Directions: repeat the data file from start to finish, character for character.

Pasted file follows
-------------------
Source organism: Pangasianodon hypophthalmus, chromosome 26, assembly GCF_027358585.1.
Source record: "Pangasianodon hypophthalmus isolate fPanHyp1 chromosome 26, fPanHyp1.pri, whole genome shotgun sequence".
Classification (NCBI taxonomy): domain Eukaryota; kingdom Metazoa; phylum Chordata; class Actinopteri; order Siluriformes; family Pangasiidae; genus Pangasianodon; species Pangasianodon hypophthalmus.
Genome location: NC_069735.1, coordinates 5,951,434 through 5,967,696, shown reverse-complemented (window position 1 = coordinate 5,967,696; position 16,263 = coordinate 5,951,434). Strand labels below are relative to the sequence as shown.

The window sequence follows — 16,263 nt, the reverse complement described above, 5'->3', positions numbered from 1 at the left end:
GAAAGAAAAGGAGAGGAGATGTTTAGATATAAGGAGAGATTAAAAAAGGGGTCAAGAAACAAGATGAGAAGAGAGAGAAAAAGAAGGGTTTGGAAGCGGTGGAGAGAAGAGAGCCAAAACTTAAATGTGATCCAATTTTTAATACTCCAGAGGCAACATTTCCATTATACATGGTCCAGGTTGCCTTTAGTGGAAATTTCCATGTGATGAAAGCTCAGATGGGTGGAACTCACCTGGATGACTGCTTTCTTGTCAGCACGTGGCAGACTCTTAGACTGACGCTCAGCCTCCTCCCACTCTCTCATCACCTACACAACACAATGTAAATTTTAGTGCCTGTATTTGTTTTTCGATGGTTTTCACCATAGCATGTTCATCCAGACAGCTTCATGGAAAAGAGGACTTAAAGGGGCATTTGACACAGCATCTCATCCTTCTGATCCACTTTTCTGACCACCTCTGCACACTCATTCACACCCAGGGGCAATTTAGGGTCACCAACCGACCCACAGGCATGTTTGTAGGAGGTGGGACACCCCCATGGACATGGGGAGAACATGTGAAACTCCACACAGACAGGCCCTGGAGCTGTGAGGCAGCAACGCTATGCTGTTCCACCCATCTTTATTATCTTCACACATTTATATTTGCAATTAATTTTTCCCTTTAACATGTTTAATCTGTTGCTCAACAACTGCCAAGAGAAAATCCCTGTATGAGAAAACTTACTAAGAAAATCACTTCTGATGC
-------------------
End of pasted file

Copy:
Source organism: Pangasianodon hypophthalmus, chromosome 26, assembly GCF_027358585.1.
Source record: "Pangasianodon hypophthalmus isolate fPanHyp1 chromosome 26, fPanHyp1.pri, whole genome shotgun sequence".
Classification (NCBI taxonomy): domain Eukaryota; kingdom Metazoa; phylum Chordata; class Actinopteri; order Siluriformes; family Pangasiidae; genus Pangasianodon; species Pangasianodon hypophthalmus.
Genome location: NC_069735.1, coordinates 5,951,434 through 5,967,696, shown reverse-complemented (window position 1 = coordinate 5,967,696; position 16,263 = coordinate 5,951,434). Strand labels below are relative to the sequence as shown.

The window sequence follows — 16,263 nt, the reverse complement described above, 5'->3', positions numbered from 1 at the left end:
GAAAGAAAAGGAGAGGAGATGTTTAGATATAAGGAGAGATTAAAAAAGGGGTCAAGAAACAAGATGAGAAGAGAGAGAAAAAGAAGGGTTTGGAAGCGGTGGAGAGAAGAGAGCCAAAACTTAAATGTGATCCAATTTTTAATACTCCAGAGGCAACATTTCCATTATACATGGTCCAGGTTGCCTTTAGTGGAAATTTCCATGTGATGAAAGCTCAGATGGGTGGAACTCACCTGGATGACTGCTTTCTTGTCAGCACGTGGCAGACTCTTAGACTGACGCTCAGCCTCCTCCCACTCTCTCATCACCTACACAACACAATGTAAATTTTAGTGCCTGTATTTGTTTTTCGATGGTTTTCACCATAGCATGTTCATCCAGACAGCTTCATGGAAAAGAGGACTTAAAGGGGCATTTGACACAGCATCTCATCCTTCTGATCCACTTTTCTGACCACCTCTGCACACTCATTCACACCCAGGGGCAATTTAGGGTCACCAACCGACCCACAGGCATGTTTGTAGGAGGTGGGACACCCCCATGGACATGGGGAGAACATGTGAAACTCCACACAGACAGGCCCTGGAGCTGTGAGGCAGCAACGCTATGCTGTTCCACCCATCTTTATTATCTTCACACATTTATATTTGCAATTAATTTTTCCCTTTAACATGTTTAATCTGTTGCTCAACAACTGCCAAGAGAAAATCCCTGTATGAGAAAACTTACTAAGAAAATCACTTCTGATGC